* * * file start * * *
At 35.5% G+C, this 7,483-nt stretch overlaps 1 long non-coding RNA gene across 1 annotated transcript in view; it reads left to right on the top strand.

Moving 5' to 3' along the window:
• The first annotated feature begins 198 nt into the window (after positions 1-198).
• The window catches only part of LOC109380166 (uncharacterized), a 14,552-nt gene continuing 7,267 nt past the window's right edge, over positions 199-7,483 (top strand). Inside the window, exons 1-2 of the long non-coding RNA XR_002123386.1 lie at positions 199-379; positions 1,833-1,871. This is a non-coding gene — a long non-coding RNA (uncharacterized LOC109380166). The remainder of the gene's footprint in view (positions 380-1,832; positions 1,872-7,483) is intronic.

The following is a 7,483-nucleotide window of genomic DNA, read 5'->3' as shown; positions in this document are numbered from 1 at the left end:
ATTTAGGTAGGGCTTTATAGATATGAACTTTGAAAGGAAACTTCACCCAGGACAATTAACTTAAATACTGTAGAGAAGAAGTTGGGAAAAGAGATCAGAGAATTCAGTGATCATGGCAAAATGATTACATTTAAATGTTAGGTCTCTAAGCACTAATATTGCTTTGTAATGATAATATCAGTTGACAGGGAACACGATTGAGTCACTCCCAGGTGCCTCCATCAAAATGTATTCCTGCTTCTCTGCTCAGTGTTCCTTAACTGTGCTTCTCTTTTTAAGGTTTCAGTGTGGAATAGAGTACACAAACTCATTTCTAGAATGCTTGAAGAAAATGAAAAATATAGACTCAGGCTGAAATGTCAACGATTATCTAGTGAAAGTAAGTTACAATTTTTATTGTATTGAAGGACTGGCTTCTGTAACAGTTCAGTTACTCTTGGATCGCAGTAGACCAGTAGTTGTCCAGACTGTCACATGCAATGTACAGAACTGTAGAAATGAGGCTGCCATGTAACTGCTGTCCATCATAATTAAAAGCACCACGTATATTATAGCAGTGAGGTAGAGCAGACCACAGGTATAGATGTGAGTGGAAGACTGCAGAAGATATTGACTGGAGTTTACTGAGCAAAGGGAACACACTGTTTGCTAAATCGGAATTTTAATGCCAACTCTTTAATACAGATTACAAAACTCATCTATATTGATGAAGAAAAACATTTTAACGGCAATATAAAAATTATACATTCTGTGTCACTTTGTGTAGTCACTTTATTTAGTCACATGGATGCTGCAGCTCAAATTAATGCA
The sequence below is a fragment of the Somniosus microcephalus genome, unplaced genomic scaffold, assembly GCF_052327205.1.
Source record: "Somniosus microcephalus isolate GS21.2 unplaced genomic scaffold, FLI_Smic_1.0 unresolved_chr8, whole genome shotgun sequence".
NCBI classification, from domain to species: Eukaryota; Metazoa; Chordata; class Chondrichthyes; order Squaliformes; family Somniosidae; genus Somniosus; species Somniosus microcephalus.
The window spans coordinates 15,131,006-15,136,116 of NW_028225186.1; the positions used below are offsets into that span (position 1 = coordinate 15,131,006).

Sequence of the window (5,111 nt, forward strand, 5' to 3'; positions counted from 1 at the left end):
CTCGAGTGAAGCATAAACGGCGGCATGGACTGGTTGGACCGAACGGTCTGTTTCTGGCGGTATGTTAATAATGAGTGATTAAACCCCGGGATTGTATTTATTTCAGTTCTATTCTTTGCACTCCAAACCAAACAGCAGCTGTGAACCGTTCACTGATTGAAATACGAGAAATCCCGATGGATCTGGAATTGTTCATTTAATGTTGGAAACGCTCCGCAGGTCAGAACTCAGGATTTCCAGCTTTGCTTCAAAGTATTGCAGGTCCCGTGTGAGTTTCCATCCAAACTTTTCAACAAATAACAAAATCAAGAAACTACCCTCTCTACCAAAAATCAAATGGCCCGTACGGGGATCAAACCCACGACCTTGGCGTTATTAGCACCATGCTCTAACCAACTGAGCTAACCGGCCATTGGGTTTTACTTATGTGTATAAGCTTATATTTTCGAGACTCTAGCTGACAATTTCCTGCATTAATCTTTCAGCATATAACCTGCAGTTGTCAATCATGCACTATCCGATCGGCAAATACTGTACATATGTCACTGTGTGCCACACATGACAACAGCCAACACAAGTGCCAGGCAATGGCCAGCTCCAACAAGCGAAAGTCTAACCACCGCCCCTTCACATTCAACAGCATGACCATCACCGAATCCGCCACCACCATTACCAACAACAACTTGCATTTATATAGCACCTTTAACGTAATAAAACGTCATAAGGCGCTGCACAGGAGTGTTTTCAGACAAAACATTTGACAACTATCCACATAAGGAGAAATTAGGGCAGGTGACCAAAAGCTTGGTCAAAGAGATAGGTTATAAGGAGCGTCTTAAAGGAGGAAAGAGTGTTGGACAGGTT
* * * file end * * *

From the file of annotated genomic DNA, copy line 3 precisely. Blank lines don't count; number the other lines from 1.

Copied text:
• The first annotated feature begins 198 nt into the window (after positions 1-198).